Analysis: 10 percent requirement makes district-by-district efforts even more disproportionate

By Melissa Davlin, Idaho Reports

While each of Idaho’s 35 legislative districts has about 45,000 residents (at least at the time of the last US Census), the number of people who vote varies widely in those districts.

That has a big impact on voter initiative efforts — and if the governor signs Senate Bill 1159 and House Bill 296, those efforts will become even more disproportionate in some areas of the state.

The proposed changes to the voter initiative system — one of which has passed both the House and Senate — would raise the number of signatures required for a ballot initiative to 10 percent of “qualified electors” — in other words, registered voters — in 32 legislative districts. (House Bill 296 would lower that to 24 districts.)

Idaho currently requires 6 percent of qualified electors in 18 legislative districts sign a petition to get an initiative on the ballot.

During Tuesday’s Senate State Affairs hearing for House Bill 296, Senate President Pro Tem Brent Hill asked bill sponsor Sen. C. Scott Grow if Utah and other states use ten percent of registered voters, or ten percent of those who participated in the last election.

The answer: Almost all other states use turnout instead of registered voters. (Hill ultimately voted to send the bill out of committee with a do-pass recommendation.)

According to an analysis on voter initiatives by Senate intern Colin Nash, no other state requires 10 percent of registered voters.  The highest threshold, Wyoming, requires 15 percent of the number of votes cast in the last general election.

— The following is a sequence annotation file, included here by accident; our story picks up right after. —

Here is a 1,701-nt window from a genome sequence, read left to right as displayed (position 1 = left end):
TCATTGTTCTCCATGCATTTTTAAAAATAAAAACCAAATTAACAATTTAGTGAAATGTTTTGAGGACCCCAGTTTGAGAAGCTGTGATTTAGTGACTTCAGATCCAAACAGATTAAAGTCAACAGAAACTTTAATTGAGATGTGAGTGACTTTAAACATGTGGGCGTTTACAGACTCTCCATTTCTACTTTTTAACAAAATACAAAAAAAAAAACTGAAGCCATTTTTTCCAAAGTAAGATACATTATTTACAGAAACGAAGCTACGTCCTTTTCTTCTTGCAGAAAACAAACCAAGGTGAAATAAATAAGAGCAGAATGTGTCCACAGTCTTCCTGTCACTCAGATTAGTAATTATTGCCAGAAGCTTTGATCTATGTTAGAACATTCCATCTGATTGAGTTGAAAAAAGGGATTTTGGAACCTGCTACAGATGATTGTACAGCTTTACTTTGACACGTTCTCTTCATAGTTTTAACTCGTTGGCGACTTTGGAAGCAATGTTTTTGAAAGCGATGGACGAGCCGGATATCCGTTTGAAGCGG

There’s a key difference between registered voters and votes cast. Take Idaho’s 2018 election, for example, which saw record-breaking turnout throughout the state. Even with voter turnout hitting between 60 and 75 percent in most counties, there was a huge difference in those who could have voted and those who did.

Most of Idaho’s 35 legislative districts had between 8,000 and 9,000 registered voters who didn’t show up for the 2018 general election. That means Senate Bill 1159’s proposal of using 10 percent of registered voters instead of 10 percent of voters who participated in the last election would require 800 to 900 more signatures in those districts.

District 34, Sen. Hill’s eastern Idaho rural district, had the biggest difference between registered voters and turnout. If the proposal used 10 percent of voters who simply participated in the last election, signature-gatherers would need to get just 1,178 voters to sign on from Dist. 34. Under this proposal, that number of needed signatures more than doubles.


District 34 needed signatures based on 2018 voter registration and turnout.

District 27, House Speaker Scott Bedke’s rural district, had a fairly high turnout percentage, but the lowest raw numbers of both registered voters and actual votes cast in the entire state. Signature gatherers would need 1,838 voters under the current proposal, as opposed to 1,103 under the current system. 


District 27 needed signatures based on 2018 voter registration and turnout.

On the other hand, bill sponsor Sen. Grow’s District 14 — located in west Ada County — had the highest raw number of registered voters in the state, with more than twice the number of registered voters and votes cast than Bedke’s District 27.


District 14 needed signatures based on 2018 voter turnout and registration.

Under Senate Bill 1159, signature gatherers would need 2,000 more signatures in District 14 than in District 27.


Signatures needed in legislative districts 14, 27 and 34 under Senate Bill 1159 based on 2018 voter registration.

Under the current system, signature gatherers would still have to pony up more signatures in District 14 than District 27, but only about 1,200 more.




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